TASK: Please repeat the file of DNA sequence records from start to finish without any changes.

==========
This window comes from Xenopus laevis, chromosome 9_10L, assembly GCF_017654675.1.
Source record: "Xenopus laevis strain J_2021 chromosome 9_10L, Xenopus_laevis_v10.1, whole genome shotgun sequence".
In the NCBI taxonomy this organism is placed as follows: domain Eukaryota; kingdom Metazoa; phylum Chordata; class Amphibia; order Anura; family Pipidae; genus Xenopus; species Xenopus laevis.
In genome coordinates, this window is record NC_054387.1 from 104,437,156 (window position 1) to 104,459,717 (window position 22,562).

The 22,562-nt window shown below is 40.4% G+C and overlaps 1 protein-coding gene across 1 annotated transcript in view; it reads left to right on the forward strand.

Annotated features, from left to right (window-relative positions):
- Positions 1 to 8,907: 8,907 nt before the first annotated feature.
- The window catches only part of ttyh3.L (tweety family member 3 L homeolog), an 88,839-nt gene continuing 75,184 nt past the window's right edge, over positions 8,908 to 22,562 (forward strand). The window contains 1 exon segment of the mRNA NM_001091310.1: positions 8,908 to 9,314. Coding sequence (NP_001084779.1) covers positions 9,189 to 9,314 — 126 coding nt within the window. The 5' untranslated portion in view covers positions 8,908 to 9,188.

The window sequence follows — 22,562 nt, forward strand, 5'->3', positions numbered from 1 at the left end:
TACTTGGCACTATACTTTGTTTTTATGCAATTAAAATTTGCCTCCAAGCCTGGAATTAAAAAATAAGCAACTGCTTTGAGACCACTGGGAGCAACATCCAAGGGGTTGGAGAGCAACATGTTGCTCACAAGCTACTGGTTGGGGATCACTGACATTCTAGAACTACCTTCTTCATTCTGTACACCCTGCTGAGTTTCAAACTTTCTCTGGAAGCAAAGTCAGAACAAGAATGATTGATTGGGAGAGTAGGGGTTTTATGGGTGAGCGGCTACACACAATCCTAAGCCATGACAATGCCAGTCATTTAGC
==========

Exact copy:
This window comes from Xenopus laevis, chromosome 9_10L, assembly GCF_017654675.1.
Source record: "Xenopus laevis strain J_2021 chromosome 9_10L, Xenopus_laevis_v10.1, whole genome shotgun sequence".
In the NCBI taxonomy this organism is placed as follows: domain Eukaryota; kingdom Metazoa; phylum Chordata; class Amphibia; order Anura; family Pipidae; genus Xenopus; species Xenopus laevis.
In genome coordinates, this window is record NC_054387.1 from 104,437,156 (window position 1) to 104,459,717 (window position 22,562).

The 22,562-nt window shown below is 40.4% G+C and overlaps 1 protein-coding gene across 1 annotated transcript in view; it reads left to right on the forward strand.

Annotated features, from left to right (window-relative positions):
- Positions 1 to 8,907: 8,907 nt before the first annotated feature.
- The window catches only part of ttyh3.L (tweety family member 3 L homeolog), an 88,839-nt gene continuing 75,184 nt past the window's right edge, over positions 8,908 to 22,562 (forward strand). The window contains 1 exon segment of the mRNA NM_001091310.1: positions 8,908 to 9,314. Coding sequence (NP_001084779.1) covers positions 9,189 to 9,314 — 126 coding nt within the window. The 5' untranslated portion in view covers positions 8,908 to 9,188.

The window sequence follows — 22,562 nt, forward strand, 5'->3', positions numbered from 1 at the left end:
TACTTGGCACTATACTTTGTTTTTATGCAATTAAAATTTGCCTCCAAGCCTGGAATTAAAAAATAAGCAACTGCTTTGAGACCACTGGGAGCAACATCCAAGGGGTTGGAGAGCAACATGTTGCTCACAAGCTACTGGTTGGGGATCACTGACATTCTAGAACTACCTTCTTCATTCTGTACACCCTGCTGAGTTTCAAACTTTCTCTGGAAGCAAAGTCAGAACAAGAATGATTGATTGGGAGAGTAGGGGTTTTATGGGTGAGCGGCTACACACAATCCTAAGCCATGACAATGCCAGTCATTTAGC